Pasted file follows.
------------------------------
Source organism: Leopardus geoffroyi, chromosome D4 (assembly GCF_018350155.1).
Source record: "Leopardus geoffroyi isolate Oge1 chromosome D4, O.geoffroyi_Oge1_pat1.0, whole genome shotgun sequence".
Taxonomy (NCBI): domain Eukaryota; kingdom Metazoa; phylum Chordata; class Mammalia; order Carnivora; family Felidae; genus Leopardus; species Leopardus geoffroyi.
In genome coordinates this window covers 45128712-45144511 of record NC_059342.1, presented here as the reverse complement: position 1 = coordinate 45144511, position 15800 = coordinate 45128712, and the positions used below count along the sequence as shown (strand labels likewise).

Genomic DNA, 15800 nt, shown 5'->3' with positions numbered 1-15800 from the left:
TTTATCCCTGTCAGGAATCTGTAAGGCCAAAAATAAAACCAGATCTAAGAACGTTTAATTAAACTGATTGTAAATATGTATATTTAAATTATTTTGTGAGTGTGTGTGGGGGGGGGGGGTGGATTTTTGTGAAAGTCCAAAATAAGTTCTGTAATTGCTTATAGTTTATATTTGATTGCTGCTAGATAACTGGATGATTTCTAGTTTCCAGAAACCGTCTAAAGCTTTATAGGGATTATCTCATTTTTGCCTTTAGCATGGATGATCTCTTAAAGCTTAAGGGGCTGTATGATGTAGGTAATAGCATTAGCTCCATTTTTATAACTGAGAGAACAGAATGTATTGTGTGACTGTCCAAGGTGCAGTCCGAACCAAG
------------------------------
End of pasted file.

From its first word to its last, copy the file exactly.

Source organism: Leopardus geoffroyi, chromosome D4 (assembly GCF_018350155.1).
Source record: "Leopardus geoffroyi isolate Oge1 chromosome D4, O.geoffroyi_Oge1_pat1.0, whole genome shotgun sequence".
Taxonomy (NCBI): domain Eukaryota; kingdom Metazoa; phylum Chordata; class Mammalia; order Carnivora; family Felidae; genus Leopardus; species Leopardus geoffroyi.
In genome coordinates this window covers 45128712-45144511 of record NC_059342.1, presented here as the reverse complement: position 1 = coordinate 45144511, position 15800 = coordinate 45128712, and the positions used below count along the sequence as shown (strand labels likewise).

Genomic DNA, 15800 nt, shown 5'->3' with positions numbered 1-15800 from the left:
TTTATCCCTGTCAGGAATCTGTAAGGCCAAAAATAAAACCAGATCTAAGAACGTTTAATTAAACTGATTGTAAATATGTATATTTAAATTATTTTGTGAGTGTGTGTGGGGGGGGGGGGTGGATTTTTGTGAAAGTCCAAAATAAGTTCTGTAATTGCTTATAGTTTATATTTGATTGCTGCTAGATAACTGGATGATTTCTAGTTTCCAGAAACCGTCTAAAGCTTTATAGGGATTATCTCATTTTTGCCTTTAGCATGGATGATCTCTTAAAGCTTAAGGGGCTGTATGATGTAGGTAATAGCATTAGCTCCATTTTTATAACTGAGAGAACAGAATGTATTGTGTGACTGTCCAAGGTGCAGTCCGAACCAAG